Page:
Wednesday, February 12, 2014

Come and Make All Things New



I find my hand too quickly reaches to change the station when Christian music comes on the radio.

It's not that I don't like music that focuses on its Creator. I do. I may even say that it is the most true sort of music, as it expresses the most True of realities.

It's just that most Christian music isn't really about God. Sure, God is a character in the song, but the protagonist is almost always the omnipresent me. Or, if God is central, it's his relationship to me that is most praised.

Maybe I'm just getting cynical, but I don't particularly find these types of songs comforting. Sure, Jesus loves me, but what about everyone else? Yes, oh, how he loves us, but what about the earth we are killing? He brings restoration to my soul, but sometimes I look around and see only death.

Those who mourn long to be comforted by a more holistic hope. We long for the newness of Horatius Bonar's hymn. Thankfully, some Christian songwriters are offering solace in these old truths.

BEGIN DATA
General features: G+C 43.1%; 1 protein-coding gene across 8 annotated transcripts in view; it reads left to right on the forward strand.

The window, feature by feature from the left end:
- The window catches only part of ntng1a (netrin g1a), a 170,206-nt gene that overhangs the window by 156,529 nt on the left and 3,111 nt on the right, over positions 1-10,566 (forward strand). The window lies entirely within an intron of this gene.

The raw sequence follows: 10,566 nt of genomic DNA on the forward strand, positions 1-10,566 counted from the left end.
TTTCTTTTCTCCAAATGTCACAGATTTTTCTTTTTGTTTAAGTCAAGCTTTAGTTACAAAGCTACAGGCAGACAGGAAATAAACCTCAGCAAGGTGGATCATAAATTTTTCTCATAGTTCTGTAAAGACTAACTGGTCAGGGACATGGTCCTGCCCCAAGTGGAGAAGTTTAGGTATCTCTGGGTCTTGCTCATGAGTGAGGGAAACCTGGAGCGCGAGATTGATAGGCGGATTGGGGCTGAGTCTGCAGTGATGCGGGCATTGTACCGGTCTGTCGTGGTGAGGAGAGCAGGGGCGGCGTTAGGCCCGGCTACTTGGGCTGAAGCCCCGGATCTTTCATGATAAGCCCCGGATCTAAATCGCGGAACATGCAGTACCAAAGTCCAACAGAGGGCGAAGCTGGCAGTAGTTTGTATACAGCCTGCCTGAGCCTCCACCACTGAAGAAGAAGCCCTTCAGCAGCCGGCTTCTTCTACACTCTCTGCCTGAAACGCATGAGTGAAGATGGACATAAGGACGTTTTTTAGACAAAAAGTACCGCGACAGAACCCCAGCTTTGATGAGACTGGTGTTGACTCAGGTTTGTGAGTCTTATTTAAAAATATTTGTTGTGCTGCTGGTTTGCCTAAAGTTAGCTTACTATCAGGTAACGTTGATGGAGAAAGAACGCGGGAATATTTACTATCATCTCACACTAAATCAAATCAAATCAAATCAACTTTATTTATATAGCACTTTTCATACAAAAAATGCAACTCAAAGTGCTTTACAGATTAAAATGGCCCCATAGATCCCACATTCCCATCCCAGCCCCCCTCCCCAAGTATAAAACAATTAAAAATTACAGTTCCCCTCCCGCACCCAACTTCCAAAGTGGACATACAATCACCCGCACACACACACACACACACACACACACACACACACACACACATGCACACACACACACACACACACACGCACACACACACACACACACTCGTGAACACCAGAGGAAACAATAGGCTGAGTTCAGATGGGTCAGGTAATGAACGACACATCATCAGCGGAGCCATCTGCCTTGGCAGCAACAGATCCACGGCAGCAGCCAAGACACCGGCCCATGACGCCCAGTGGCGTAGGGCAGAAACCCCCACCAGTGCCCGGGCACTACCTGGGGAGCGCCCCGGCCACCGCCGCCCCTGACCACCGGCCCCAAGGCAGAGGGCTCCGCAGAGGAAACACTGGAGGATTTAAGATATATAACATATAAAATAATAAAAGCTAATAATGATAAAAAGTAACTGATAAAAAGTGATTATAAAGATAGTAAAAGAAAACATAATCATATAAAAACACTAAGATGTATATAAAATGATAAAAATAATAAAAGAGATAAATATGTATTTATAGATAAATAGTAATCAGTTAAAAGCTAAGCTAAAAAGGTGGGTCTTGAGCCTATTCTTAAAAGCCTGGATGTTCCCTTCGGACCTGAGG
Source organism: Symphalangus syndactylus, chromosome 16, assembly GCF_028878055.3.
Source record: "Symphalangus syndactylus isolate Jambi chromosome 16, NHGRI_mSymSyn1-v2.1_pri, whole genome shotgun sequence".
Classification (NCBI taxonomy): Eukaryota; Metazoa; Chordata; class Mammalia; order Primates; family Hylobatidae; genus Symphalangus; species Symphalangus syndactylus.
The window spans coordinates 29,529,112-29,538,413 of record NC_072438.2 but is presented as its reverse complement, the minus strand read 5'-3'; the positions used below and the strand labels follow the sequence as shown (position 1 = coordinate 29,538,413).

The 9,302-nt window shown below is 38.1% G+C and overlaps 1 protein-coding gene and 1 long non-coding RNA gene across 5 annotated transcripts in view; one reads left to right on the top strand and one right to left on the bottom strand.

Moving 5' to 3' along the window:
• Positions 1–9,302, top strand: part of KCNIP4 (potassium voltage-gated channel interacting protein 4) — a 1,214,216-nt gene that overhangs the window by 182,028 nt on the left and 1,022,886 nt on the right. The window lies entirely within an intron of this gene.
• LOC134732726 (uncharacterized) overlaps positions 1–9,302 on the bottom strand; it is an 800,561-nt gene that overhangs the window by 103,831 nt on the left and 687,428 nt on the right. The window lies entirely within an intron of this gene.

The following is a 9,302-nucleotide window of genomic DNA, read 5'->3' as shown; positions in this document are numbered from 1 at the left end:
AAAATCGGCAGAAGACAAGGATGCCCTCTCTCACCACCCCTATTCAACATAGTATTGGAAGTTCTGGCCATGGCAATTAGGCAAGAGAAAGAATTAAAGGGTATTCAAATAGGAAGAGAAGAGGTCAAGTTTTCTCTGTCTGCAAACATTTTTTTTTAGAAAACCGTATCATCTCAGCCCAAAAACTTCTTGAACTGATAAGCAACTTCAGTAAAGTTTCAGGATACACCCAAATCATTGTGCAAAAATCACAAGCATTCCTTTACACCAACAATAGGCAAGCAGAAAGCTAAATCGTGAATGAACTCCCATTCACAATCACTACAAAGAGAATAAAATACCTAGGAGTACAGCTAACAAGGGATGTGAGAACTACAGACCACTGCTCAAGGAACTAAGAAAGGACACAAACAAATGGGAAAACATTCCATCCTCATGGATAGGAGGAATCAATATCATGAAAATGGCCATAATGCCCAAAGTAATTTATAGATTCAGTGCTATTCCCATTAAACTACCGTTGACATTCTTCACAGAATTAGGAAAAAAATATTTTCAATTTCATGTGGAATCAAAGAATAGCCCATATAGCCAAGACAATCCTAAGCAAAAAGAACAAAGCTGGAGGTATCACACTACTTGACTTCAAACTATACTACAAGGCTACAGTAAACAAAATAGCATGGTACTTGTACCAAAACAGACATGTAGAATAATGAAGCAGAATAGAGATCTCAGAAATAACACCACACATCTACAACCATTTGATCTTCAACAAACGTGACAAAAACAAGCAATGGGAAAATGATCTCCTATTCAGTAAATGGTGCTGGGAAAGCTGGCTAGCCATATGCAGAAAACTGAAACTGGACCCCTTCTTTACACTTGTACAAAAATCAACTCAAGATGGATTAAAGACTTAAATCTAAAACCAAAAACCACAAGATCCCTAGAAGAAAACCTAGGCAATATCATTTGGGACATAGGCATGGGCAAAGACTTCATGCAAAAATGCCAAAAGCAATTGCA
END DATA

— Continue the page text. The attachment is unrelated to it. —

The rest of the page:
All Things New
Come, Lord, and tarry not;
Bring the long looked for day;
O why these years of waiting here,
These ages of decay?
Come, for Thy saints still wait;
Daily ascends their sigh;
The Spirit and the Bride say, “Come”;
Does Thou not hear the cry?
O come and make all things new!
Come and make all things new!
O come and make all things new!
Build up this ruined earth
Come and make all things new.
Come, for creation groans,
Impatient of Thy stay,
Worn out with these long years of ill,
These ages of delay.
Come, for love waxes cold,
Its steps are faint and slow;
Faith now is lost in unbelief,
Hope’s lamp burns dim and low.
O come and make all things new!
Come and make all things new!
O come and make all things new!
Build up this ruined earth
Come and make all things new.

Adapted by Red Mountain Music

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